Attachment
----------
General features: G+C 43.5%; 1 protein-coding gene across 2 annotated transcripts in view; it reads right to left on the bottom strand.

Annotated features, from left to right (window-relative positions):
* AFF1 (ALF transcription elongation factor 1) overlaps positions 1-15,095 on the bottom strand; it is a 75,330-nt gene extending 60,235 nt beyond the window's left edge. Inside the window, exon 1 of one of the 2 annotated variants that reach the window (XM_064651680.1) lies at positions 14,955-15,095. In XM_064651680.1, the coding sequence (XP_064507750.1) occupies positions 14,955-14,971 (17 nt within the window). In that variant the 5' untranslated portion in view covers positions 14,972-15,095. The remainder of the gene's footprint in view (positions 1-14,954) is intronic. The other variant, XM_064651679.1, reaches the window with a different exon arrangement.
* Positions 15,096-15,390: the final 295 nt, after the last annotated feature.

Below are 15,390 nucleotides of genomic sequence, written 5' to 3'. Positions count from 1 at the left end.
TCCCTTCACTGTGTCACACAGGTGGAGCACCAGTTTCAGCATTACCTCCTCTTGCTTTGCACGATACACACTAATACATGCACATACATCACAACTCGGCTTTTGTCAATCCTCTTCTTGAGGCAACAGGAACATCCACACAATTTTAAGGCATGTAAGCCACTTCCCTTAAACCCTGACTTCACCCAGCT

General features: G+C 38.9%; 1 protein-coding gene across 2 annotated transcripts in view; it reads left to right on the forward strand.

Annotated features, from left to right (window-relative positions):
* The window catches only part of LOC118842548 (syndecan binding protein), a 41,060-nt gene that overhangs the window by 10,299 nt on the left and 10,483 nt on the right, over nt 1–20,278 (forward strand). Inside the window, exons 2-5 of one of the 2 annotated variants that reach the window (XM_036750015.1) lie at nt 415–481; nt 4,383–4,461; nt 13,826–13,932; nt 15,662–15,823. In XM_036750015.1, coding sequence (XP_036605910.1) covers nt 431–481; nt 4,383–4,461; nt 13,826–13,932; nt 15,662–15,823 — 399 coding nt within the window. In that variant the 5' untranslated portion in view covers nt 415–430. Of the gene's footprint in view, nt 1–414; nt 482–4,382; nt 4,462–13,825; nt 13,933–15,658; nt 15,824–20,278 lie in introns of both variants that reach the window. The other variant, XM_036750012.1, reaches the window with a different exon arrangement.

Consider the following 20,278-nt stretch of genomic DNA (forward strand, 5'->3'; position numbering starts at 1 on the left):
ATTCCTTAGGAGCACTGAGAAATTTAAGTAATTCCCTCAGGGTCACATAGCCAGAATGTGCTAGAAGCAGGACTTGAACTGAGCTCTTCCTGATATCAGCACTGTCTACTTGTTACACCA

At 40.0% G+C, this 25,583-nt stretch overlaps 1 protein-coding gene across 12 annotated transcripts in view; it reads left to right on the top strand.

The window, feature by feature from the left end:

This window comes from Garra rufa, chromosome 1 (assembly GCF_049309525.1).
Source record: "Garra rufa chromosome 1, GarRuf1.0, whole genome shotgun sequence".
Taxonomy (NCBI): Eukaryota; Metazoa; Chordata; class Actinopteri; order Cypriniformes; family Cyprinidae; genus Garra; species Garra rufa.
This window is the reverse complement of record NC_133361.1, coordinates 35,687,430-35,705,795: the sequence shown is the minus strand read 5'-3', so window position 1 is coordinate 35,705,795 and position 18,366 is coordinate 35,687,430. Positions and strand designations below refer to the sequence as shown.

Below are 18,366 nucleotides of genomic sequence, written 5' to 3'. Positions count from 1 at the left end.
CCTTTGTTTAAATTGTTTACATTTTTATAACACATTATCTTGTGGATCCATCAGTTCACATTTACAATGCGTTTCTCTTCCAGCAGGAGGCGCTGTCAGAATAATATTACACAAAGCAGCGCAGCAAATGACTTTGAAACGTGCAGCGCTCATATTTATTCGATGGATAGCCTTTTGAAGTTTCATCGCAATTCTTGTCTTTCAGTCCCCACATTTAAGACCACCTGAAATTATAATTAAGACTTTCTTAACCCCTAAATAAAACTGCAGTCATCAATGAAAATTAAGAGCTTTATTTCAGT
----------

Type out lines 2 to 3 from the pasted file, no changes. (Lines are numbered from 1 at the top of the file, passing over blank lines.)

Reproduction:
Annotated features, from left to right (window-relative positions):
* AFF1 (ALF transcription elongation factor 1) overlaps positions 1-15,095 on the bottom strand; it is a 75,330-nt gene extending 60,235 nt beyond the window's left edge. Inside the window, exon 1 of one of the 2 annotated variants that reach the window (XM_064651680.1) lies at positions 14,955-15,095. In XM_064651680.1, the coding sequence (XP_064507750.1) occupies positions 14,955-14,971 (17 nt within the window). In that variant the 5' untranslated portion in view covers positions 14,972-15,095. The remainder of the gene's footprint in view (positions 1-14,954) is intronic. The other variant, XM_064651679.1, reaches the window with a different exon arrangement.